WASHINGTON, DC – MARCH 17: U.S. President Donald Trump, joined by members of the Coronavirus Task … [+]
This week, as the coronavirus pandemic surges, President Trump is considering an executive order that would result in obstructing the movement of critical medical supplies and treatments.
The new order aims to bring the pharmaceutical supply chain back to the United States by forcing federal agencies to “Buy American”—American medical equipment, American pharmaceutical ingredients, American drugs and vaccines, you name it.
Now is not the time to shutter our borders and prevent global cooperation. Americans already face massive shortages of diagnostic tests and vital supplies, like face masks and ventilators. And they’re waiting for researchers to develop a COVID-19 vaccine or treatment that will require collaborative sourcing from around the world.
By forsaking an all-hands-on-deck approach, the president would exacerbate the public health crisis at hand and put more American lives at risk.
The potential executive order, expected any day now, would impose “Buy American” provisions on the Department of Health and Human Services, Department of Defense, and Department of Veterans Affairs. Under the new rules, the agencies could only purchase American-made pharmaceutical ingredients, raw materials, medical equipment, and medical supplies.
Administration officials claim the order is necessary to prevent U.S. pharmaceutical supply chains from becoming too reliant on foreign countries—particularly China. But any discussions regarding repatriating supply chains can wait until the COVID-19 crisis has passed.
Right now, it’s far too risky to force a structural overhaul of this magnitude. The large-scale “Buy American” mandates would immediately disrupt the pharmaceutical industry’s ability to source, produce, and distribute critical supplies and therapeutics.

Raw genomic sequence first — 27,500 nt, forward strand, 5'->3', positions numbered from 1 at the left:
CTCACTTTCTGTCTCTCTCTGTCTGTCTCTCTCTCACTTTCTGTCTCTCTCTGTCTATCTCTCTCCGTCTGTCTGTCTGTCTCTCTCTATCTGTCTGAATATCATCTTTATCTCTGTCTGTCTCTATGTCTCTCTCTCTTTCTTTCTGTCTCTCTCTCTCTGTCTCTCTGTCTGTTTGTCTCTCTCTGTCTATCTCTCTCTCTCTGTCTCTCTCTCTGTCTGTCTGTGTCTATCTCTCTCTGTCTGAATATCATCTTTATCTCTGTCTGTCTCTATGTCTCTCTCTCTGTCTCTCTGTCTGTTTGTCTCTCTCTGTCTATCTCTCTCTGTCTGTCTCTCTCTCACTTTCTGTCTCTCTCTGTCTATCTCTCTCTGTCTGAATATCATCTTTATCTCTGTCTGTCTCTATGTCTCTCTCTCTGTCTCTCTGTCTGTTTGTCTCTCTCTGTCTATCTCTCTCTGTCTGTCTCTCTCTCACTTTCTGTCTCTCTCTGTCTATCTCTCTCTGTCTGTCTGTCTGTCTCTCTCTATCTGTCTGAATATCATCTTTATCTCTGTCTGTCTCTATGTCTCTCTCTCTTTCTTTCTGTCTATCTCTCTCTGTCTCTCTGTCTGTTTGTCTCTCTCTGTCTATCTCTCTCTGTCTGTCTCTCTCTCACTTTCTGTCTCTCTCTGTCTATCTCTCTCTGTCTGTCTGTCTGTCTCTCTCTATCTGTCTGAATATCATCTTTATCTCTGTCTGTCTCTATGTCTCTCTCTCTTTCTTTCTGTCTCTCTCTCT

That’s because the industry depends on access to supply from a diversity of sources. This intricate value chain involves the raw materials, active pharmaceutical ingredients, analytic tools, medical equipment and specialized labor forces of countries across the world.
Suddenly forcing the industry to upend existing production chains and only use U.S. manufacturers and inputs would prove disastrous. It would make it nearly impossible to deliver medicines and medical products at the pace required during this emergency. Crippling shortages and delays would ensue.
This global supply chain exists for a reason—it’s the most efficient means of production. By eliminating all flexibility in sourcing, companies could no longer base their decisions on feasibility or cost-effectiveness. That could mean a slower supply chain at higher prices.
Already, it takes more than a decade and $2 billion to successfully bring one new product to market. The new mandate would make pharmaceutical production longer and costlier.
The “Buy American” requirements would also invite negative, international responses. Countries would likely pursue retaliatory action against the United States for violation of existing World Trade Organization obligations and U.S. free trade agreements with respect to essential medicines and emergency medical countermeasures. Meanwhile, our trading partners could limit exports of their own critical goods, supplies and compounds.
This wouldn’t just hurt long-term U.S. global competitiveness; it could also delay the availability of a COVID-19 vaccine or treatment. Mass producing any experimental vaccine or antiviral drug will require a concerted, multilateral effort from initial sourcing to final packaging. If the United States is deprived access to foreign markets—and their materials, services, and facilities—widely available treatments could prove evasive.
In confronting global pandemics—like COVID-19—it’s critical to lean on shared knowledge and resources. Closing the United States off from the rest of the world would needlessly constrain our emergency response efforts and jeopardize millions of Americans.